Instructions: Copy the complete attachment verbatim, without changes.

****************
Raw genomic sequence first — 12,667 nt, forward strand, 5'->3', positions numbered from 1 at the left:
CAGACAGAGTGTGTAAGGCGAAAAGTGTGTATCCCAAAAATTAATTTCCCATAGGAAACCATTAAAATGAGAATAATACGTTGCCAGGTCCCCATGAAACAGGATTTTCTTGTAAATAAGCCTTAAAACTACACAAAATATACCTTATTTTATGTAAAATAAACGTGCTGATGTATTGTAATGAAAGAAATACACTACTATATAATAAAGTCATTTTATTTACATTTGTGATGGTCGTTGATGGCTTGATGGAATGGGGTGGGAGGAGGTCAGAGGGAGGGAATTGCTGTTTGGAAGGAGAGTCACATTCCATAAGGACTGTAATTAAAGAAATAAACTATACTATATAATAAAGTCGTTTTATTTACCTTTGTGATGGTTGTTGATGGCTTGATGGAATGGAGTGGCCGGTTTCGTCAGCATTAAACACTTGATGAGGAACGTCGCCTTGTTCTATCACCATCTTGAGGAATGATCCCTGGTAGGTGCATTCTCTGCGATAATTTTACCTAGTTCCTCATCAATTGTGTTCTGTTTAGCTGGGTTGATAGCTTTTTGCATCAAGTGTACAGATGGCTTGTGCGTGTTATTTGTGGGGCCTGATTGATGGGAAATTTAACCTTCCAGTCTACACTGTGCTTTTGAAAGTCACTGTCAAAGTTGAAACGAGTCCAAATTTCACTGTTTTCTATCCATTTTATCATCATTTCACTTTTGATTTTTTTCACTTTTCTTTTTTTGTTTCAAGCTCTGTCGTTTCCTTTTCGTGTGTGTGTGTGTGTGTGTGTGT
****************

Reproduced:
Raw genomic sequence first — 12,667 nt, forward strand, 5'->3', positions numbered from 1 at the left:
CAGACAGAGTGTGTAAGGCGAAAAGTGTGTATCCCAAAAATTAATTTCCCATAGGAAACCATTAAAATGAGAATAATACGTTGCCAGGTCCCCATGAAACAGGATTTTCTTGTAAATAAGCCTTAAAACTACACAAAATATACCTTATTTTATGTAAAATAAACGTGCTGATGTATTGTAATGAAAGAAATACACTACTATATAATAAAGTCATTTTATTTACATTTGTGATGGTCGTTGATGGCTTGATGGAATGGGGTGGGAGGAGGTCAGAGGGAGGGAATTGCTGTTTGGAAGGAGAGTCACATTCCATAAGGACTGTAATTAAAGAAATAAACTATACTATATAATAAAGTCGTTTTATTTACCTTTGTGATGGTTGTTGATGGCTTGATGGAATGGAGTGGCCGGTTTCGTCAGCATTAAACACTTGATGAGGAACGTCGCCTTGTTCTATCACCATCTTGAGGAATGATCCCTGGTAGGTGCATTCTCTGCGATAATTTTACCTAGTTCCTCATCAATTGTGTTCTGTTTAGCTGGGTTGATAGCTTTTTGCATCAAGTGTACAGATGGCTTGTGCGTGTTATTTGTGGGGCCTGATTGATGGGAAATTTAACCTTCCAGTCTACACTGTGCTTTTGAAAGTCACTGTCAAAGTTGAAACGAGTCCAAATTTCACTGTTTTCTATCCATTTTATCATCATTTCACTTTTGATTTTTTTCACTTTTCTTTTTTTGTTTCAAGCTCTGTCGTTTCCTTTTCGTGTGTGTGTGTGTGTGTGTGTGT